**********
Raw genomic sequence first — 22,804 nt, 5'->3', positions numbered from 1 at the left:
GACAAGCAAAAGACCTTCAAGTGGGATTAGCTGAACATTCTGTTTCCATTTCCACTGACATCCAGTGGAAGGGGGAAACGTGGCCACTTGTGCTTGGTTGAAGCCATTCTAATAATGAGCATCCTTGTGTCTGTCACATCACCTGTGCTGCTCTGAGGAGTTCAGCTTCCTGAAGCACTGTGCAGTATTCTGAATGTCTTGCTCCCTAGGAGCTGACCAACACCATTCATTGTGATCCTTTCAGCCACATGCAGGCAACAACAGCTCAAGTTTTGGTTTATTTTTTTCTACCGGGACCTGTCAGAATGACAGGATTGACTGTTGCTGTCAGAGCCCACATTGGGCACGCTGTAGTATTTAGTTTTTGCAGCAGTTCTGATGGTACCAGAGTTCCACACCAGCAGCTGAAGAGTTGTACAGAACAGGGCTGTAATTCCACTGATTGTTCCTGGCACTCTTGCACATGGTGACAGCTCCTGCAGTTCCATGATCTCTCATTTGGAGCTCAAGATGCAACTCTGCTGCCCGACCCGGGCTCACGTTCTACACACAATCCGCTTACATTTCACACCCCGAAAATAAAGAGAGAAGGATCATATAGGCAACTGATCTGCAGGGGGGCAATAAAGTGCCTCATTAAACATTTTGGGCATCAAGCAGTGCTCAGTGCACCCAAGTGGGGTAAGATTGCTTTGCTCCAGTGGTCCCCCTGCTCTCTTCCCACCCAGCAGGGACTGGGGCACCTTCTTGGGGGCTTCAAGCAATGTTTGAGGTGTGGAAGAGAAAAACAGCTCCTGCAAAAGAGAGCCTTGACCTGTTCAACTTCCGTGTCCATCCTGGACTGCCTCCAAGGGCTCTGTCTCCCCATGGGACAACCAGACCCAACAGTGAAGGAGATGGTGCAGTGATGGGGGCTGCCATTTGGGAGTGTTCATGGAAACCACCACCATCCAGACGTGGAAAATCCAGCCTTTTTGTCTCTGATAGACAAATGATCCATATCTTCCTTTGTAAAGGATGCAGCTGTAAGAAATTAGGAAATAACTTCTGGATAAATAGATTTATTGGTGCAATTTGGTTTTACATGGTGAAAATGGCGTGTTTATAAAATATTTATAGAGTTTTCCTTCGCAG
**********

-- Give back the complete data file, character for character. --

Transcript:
Raw genomic sequence first — 22,804 nt, 5'->3', positions numbered from 1 at the left:
GACAAGCAAAAGACCTTCAAGTGGGATTAGCTGAACATTCTGTTTCCATTTCCACTGACATCCAGTGGAAGGGGGAAACGTGGCCACTTGTGCTTGGTTGAAGCCATTCTAATAATGAGCATCCTTGTGTCTGTCACATCACCTGTGCTGCTCTGAGGAGTTCAGCTTCCTGAAGCACTGTGCAGTATTCTGAATGTCTTGCTCCCTAGGAGCTGACCAACACCATTCATTGTGATCCTTTCAGCCACATGCAGGCAACAACAGCTCAAGTTTTGGTTTATTTTTTTCTACCGGGACCTGTCAGAATGACAGGATTGACTGTTGCTGTCAGAGCCCACATTGGGCACGCTGTAGTATTTAGTTTTTGCAGCAGTTCTGATGGTACCAGAGTTCCACACCAGCAGCTGAAGAGTTGTACAGAACAGGGCTGTAATTCCACTGATTGTTCCTGGCACTCTTGCACATGGTGACAGCTCCTGCAGTTCCATGATCTCTCATTTGGAGCTCAAGATGCAACTCTGCTGCCCGACCCGGGCTCACGTTCTACACACAATCCGCTTACATTTCACACCCCGAAAATAAAGAGAGAAGGATCATATAGGCAACTGATCTGCAGGGGGGCAATAAAGTGCCTCATTAAACATTTTGGGCATCAAGCAGTGCTCAGTGCACCCAAGTGGGGTAAGATTGCTTTGCTCCAGTGGTCCCCCTGCTCTCTTCCCACCCAGCAGGGACTGGGGCACCTTCTTGGGGGCTTCAAGCAATGTTTGAGGTGTGGAAGAGAAAAACAGCTCCTGCAAAAGAGAGCCTTGACCTGTTCAACTTCCGTGTCCATCCTGGACTGCCTCCAAGGGCTCTGTCTCCCCATGGGACAACCAGACCCAACAGTGAAGGAGATGGTGCAGTGATGGGGGCTGCCATTTGGGAGTGTTCATGGAAACCACCACCATCCAGACGTGGAAAATCCAGCCTTTTTGTCTCTGATAGACAAATGATCCATATCTTCCTTTGTAAAGGATGCAGCTGTAAGAAATTAGGAAATAACTTCTGGATAAATAGATTTATTGGTGCAATTTGGTTTTACATGGTGAAAATGGCGTGTTTATAAAATATTTATAGAGTTTTCCTTCGCAG